It can be a pain having to cut down materials in this way; however, it often helps to produce more focussed and relevant evidence, so you can end up with a better result, without key information being lost in the midst of less relevant data.

5) It takes time

Collating, finalising and presenting evidence can take a considerable amount of time.  This often involves clients having to spend time at their end, locating and then trawling through their own accounting, advertising and product data, which may or may not be presented in a way that is immediately useful for the case.  Valuable information can also often be found online.  With the competing demands on people’s time within a business, it can be difficult to make headway, but it is important to make time to get the best evidence possible, so that it has the best chance of persuading an adjudicator, whether a hearing officer or a judge, of the case you are trying to present.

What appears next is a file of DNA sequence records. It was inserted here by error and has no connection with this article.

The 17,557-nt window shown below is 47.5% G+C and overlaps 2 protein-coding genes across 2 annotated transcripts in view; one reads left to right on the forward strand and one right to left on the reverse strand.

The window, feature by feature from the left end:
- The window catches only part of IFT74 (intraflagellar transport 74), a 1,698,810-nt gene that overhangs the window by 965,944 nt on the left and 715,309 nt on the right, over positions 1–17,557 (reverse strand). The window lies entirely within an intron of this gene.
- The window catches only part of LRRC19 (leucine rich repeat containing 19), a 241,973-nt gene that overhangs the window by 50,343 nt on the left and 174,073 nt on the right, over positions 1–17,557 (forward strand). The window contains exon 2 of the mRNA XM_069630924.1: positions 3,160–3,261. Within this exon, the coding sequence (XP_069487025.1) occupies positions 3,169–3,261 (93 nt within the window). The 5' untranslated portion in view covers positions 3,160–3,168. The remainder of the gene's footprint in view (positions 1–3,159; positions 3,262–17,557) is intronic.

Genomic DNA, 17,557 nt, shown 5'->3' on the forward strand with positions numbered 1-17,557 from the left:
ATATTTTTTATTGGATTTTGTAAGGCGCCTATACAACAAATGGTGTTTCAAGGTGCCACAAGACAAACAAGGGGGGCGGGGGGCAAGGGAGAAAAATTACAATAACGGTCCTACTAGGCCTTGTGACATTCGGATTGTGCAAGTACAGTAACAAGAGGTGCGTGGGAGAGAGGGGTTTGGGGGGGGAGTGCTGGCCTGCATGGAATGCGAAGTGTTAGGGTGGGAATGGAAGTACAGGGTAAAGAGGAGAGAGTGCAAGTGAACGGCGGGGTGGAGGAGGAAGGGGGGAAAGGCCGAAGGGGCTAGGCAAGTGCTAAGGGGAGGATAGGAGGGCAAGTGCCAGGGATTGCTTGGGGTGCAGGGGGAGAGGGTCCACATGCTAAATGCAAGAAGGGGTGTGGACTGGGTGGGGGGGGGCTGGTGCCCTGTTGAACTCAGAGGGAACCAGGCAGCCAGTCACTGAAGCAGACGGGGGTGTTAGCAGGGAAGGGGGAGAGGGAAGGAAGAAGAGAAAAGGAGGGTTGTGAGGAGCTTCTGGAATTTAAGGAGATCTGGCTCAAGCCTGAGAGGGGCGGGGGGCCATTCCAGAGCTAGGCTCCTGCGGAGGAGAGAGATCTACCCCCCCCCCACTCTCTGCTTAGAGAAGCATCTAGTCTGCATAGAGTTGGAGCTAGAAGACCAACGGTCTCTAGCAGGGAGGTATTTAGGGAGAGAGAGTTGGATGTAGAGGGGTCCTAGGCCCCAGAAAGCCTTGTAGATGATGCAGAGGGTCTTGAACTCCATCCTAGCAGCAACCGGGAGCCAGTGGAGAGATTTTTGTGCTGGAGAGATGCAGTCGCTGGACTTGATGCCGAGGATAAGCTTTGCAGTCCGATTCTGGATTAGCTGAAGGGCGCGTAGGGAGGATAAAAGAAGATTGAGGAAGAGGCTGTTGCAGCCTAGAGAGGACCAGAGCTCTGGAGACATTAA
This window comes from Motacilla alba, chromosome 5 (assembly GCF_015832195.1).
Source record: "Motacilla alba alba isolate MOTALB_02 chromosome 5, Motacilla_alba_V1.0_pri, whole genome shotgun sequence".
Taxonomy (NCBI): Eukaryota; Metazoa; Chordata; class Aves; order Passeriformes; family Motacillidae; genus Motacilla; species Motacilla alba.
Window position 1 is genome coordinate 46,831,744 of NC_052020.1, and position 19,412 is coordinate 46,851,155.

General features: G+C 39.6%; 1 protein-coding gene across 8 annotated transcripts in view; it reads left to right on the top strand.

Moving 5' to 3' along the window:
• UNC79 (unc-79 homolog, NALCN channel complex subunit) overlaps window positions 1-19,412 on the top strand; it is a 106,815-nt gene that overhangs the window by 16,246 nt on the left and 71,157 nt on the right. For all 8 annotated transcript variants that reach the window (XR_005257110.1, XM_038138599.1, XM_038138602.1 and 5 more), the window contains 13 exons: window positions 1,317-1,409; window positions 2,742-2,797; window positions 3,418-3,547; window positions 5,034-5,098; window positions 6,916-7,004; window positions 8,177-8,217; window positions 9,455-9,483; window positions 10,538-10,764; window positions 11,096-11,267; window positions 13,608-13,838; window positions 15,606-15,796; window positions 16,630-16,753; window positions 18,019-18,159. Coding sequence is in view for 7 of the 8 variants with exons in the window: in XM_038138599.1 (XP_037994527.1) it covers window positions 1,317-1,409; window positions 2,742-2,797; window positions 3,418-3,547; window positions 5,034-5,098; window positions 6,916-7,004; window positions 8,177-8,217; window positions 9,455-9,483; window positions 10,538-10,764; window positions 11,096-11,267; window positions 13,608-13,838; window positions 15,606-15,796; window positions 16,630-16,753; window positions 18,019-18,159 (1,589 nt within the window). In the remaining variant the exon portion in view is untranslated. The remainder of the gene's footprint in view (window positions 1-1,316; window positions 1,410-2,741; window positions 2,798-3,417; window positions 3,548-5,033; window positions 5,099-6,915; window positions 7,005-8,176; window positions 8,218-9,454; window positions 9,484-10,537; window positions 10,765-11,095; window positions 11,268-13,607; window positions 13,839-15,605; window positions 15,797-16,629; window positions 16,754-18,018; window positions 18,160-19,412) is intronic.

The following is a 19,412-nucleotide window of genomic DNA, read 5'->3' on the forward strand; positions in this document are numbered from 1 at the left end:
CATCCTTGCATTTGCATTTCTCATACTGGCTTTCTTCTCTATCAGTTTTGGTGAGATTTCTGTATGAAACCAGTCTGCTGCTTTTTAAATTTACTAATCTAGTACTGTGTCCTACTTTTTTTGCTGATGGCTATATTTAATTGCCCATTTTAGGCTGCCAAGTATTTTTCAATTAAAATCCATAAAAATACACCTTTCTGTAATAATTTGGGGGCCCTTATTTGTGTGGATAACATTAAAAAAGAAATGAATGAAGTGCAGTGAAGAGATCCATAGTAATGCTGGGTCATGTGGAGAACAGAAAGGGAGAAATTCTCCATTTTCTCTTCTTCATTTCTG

The first step is usually gathering the evidence, the second is to review it and decide what to include and how to present it, and the third to prepare a draft witness statement.  It is often necessary to work through several drafts before a witness statement can be finalised, signed and submitted.

6) At what stage do you need to file your evidence?

The format for UK contentious proceedings is usually that the plaintiff (e.g. opponent or applicant for cancellation) initiates the proceedings by filing a written notice, setting out the basis of their case.  There is usually then a 2 month deadline for response.  In oppositions, if the applicant does not file a response by that two month deadline, the opponent effectively wins by default, unless the parties have jointly entered in to a cooling off period.  If the applicant does file a defence, the opponent will then have 2 months to file their main evidence.  Although extensions of time are possible, the UKIPO is generally reluctant to grant them, unless very good justification is provided as to why the initial deadline was not met.  What can be more successful, is filing at least partial evidence by the initial deadline, and asking for more time in which to file further evidence.